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Saturday, February 28, 2015

laurel daphne 그리스 월계관

'DAPHNE' is the Ancient Greek word for 'LAUREL' though Daphne is botanically a different unrelated evergreen shrub in the Thymelaeaceae family; Laurus being the Latin translation.
Bay Laurel (Laurus nobilis, Lauraceae), on the other hand, was used for the adorning of the famous 'laurel wreaths' of Ancient Greece, from which we get the modern terms "baccalaureate, poet laureate, resting on one's laurels," etc.
A laurel wreath is a circular wreath made of interlocking branches and leaves of the bay laurel (Laurus nobilis), an aromatic broadleaf evergreen of the Mediterranean region. Later in history spineless butcher's broom (Ruscus hypoglossum) or cherry laurel (Prunus laurocerasus) were sometimes used as substitutes for true Bay branches.
In Greek mythology, Apollo is represented wearing a laurel wreath on his head. In ancient Greece, wreaths were awarded to victors, both in athletic competitions, including the ancient Olympics, where they made wreaths of wild olive-trees at Olympia, known as "kotinos" (κότινος), and also in poetic meets.
Why are bay laurels sacred to Apollo? The reason for this is because the prevailing tradition has it that Apollo fell in love with the daughter of the river god, Ladon, whose name was Daphne, a female nymph associated with fountains, wells, springs, streams, brooks and other bodies of freshwater. Because of her beauty, Daphne attracted the god Apollo, who pursued her and just before being overtaken, Daphne called out to her father for help... So he then transformed Daphne into a laurel tree. This is the origin of the myth and tradition.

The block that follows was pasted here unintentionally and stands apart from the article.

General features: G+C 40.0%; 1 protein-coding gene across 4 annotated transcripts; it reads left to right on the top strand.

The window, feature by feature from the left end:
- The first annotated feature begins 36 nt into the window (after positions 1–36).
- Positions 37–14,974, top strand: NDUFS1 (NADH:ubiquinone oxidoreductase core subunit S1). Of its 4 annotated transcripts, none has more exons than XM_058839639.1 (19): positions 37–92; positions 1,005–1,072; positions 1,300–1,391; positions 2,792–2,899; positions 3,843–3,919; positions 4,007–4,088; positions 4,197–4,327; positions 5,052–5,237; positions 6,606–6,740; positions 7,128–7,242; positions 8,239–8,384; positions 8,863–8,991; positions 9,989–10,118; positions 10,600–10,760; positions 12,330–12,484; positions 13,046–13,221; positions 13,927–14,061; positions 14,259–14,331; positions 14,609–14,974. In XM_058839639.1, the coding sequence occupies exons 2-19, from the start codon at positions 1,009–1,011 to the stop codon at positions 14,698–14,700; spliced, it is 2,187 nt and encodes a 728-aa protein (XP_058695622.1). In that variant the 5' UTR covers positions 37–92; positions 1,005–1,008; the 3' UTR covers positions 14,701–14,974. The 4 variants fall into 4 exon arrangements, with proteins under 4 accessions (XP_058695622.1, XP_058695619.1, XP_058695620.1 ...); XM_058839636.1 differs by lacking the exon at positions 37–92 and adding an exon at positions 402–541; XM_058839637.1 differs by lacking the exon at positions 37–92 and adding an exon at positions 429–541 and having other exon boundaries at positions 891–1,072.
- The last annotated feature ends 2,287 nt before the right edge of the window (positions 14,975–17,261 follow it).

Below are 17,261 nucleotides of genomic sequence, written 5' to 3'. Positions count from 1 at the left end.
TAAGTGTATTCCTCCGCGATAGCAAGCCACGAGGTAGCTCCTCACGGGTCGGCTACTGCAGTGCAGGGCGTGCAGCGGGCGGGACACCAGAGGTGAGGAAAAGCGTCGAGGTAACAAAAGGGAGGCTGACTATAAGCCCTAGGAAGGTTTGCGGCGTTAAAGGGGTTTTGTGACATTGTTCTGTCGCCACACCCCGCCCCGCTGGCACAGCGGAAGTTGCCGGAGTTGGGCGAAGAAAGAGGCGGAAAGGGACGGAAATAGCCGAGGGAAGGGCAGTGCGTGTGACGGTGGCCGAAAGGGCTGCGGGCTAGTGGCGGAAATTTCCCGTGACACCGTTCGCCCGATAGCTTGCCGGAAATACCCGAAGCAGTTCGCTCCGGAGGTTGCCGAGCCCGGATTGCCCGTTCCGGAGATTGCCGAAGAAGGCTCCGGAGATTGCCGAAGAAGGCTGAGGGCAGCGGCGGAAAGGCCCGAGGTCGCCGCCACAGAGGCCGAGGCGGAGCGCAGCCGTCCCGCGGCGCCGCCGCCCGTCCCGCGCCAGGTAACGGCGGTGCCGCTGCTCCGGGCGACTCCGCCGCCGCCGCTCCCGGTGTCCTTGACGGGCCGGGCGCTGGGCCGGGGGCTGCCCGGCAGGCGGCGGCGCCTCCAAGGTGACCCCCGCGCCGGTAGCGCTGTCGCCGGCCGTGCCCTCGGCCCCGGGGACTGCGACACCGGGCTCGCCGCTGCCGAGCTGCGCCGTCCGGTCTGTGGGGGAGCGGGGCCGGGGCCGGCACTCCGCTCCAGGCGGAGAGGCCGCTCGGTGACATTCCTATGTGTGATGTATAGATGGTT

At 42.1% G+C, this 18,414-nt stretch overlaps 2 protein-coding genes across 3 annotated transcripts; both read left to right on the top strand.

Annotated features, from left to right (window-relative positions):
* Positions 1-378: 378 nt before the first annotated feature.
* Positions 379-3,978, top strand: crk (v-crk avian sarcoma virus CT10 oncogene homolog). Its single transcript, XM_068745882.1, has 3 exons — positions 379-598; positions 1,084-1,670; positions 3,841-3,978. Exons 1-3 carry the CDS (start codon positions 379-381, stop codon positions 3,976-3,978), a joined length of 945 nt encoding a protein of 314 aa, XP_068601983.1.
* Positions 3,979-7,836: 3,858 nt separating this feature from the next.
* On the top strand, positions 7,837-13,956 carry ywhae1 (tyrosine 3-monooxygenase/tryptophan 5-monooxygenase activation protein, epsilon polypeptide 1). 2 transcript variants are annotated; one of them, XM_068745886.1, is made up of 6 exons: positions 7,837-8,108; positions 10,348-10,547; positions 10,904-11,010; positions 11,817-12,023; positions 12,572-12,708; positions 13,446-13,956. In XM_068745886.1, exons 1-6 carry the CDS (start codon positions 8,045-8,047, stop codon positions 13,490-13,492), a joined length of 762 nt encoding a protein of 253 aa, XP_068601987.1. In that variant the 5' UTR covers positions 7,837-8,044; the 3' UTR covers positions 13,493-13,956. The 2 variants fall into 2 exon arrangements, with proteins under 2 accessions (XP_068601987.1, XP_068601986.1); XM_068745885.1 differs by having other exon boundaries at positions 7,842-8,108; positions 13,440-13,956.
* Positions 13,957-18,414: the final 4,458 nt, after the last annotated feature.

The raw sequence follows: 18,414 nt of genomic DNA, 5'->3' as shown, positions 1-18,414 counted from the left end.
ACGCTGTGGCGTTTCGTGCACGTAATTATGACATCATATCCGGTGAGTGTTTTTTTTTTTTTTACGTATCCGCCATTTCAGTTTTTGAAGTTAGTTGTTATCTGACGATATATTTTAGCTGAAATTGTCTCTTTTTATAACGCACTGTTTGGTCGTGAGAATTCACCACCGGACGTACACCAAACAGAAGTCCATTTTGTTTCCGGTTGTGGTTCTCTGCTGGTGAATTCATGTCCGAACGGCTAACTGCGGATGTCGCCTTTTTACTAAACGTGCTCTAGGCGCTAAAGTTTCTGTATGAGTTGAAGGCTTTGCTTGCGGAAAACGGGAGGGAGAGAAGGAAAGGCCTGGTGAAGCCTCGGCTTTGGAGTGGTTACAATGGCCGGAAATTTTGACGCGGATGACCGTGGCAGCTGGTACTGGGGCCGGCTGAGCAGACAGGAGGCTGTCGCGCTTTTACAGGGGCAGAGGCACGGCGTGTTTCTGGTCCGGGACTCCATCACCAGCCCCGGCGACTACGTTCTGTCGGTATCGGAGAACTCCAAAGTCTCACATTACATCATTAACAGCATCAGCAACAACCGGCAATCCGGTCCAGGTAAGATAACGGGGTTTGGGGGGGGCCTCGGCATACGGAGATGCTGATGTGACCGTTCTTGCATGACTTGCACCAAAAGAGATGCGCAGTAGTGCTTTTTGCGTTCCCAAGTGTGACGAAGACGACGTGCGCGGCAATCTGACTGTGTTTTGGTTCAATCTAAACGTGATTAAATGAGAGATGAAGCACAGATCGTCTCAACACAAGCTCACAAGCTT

In Rome, laurel wreaths were symbols of victory in battle, crowning a successful commander during his triumph. Most ancient laurel wreaths are depicted as a horseshoe shape, whereas modern versions are usually complete rings. Laurel wreaths symbolically indicate a victory or triumph or acclaim.
In some countries the laurel wreath is used as a symbol of the master's degree. The wreath is given to young masters in the graduation ceremony of the university. The word "Laureate" refers to being signified by the laurel wreath. 'Laureato' is the term used in Italy to refer to any graduated student. In Italy, right after the graduation ceremony (in Italian: laurea), the student receives a laurel wreath and is allowed to wear it for the rest of the day.
The images are: 'Victory, A Knight Being Crowned With A Laurel Wreath' by Frank Dicksee (1853-1928), photo: 'Boy With Laurel Wreath' by Wilhem von Gloeden (1856-1931), and 'Apollo and Daphne', by Pollaiolo, c. 1470–80.

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